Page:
FDA Wants You in Control


FDA has thrown a lot your way lately. Bar code rules, RFID use for anticounterfeiting, and new electronic labeling requirements are just a few of the recent edicts to come out of the agency. As inundated as you must feel, don�t worry�FDA is not trying to micro-manage you. In fact, the agency may begin managing you a bit less.

Sound too good to be true? It is all part of FDA�s risk-based approach to regulation. During the opening address at Interphex 2004 in March, FDA deputy commissioner Janet Woodcock reported progress toward the agency�s initiative, �Pharmaceutical CGMPs for the 21st Century�A Risk-Based Approach.� Part of that risk-based approach is the use of emerging science to maintain product quality. 

FDA knows that you know science better than it does. �We want to make sure that up-to-date science is incorporated in regulations,� Woodcock explained. �Manufacturers are much more advanced in quality systems than we are. We are looking at how GMPs stack up against modern quality systems.� (For more on Woodcock�s speech, see the news story on page 12.)

FDA�s latest feat in its initiative is its policy guide, �Process Validation Requirements for Drug Products and Active Pharmaceutical Ingredients Subject to Pre-Market Approval,� released in March. It replaces �Process Validation Requirements for Drug Products Subject to Pre-Market Approval.� This new policy will guide agency staff during compliance decisions.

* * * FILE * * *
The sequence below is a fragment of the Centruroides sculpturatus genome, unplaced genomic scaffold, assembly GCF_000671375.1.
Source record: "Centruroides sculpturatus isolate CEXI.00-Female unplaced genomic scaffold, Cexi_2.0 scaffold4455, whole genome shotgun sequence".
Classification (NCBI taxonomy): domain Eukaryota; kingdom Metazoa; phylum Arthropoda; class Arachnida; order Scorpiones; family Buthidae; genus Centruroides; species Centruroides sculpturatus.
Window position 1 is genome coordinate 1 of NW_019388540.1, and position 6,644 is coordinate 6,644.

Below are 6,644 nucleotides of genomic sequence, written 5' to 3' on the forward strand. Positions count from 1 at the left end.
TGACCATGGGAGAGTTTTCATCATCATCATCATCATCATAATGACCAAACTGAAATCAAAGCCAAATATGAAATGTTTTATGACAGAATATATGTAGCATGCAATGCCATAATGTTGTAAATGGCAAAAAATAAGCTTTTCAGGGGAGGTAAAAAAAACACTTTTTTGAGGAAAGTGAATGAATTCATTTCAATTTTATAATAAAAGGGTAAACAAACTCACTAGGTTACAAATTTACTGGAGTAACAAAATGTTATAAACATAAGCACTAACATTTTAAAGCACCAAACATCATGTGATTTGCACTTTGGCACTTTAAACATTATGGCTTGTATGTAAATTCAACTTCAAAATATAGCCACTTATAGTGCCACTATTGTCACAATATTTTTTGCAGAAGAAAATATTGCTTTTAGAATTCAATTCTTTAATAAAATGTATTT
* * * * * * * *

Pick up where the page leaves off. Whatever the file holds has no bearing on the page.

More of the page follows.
The agency�s Web site says that the new guide recognizes �the role of emerging advanced engineering principles and control technologies in ensuring batch quality. For drugs produced using these new principles and technologies, this [guide] provides for possible exceptions to the need for manufacturing multiple conformance batches prior to initial marketing.� In other words, manufacturers submitting NDAs do not necessarily need to submit three batches produced 
at commercial scale as proof of process validity�a specific number of batches is no longer suggested.

During her speech, Woodcock said that since FDA and industry really have the same customer�the patient�the two can work together to achieve the same goals. �FDA regulates product quality. If processes are in control, then quality is under control,� she said.

FDA, therefore, will be watching to see how much control you have over your processes. And packaging is one of those processes. �We see nothing worse and more inefficient than batch inconsistencies,� she said. And all firms will be expected to demonstrate that they can maintain control. �For no product category will we give up inspections. It just means for some products, some inspections will be more intense.�

Perhaps the good news is that FDA won�t be so quick to tell you how to control your quality. �We now have a dispute resolution process whereby companies can appeal technical decisions,� said Woodcock. �We encourage people to use it. If our approach doesn�t contribute to the quality of your product, you should stand your ground. Science is about the open exchange of ideas.�

In other words, don�t hold back. Show FDA that you are in control.

Daphne Allen
Editor


 

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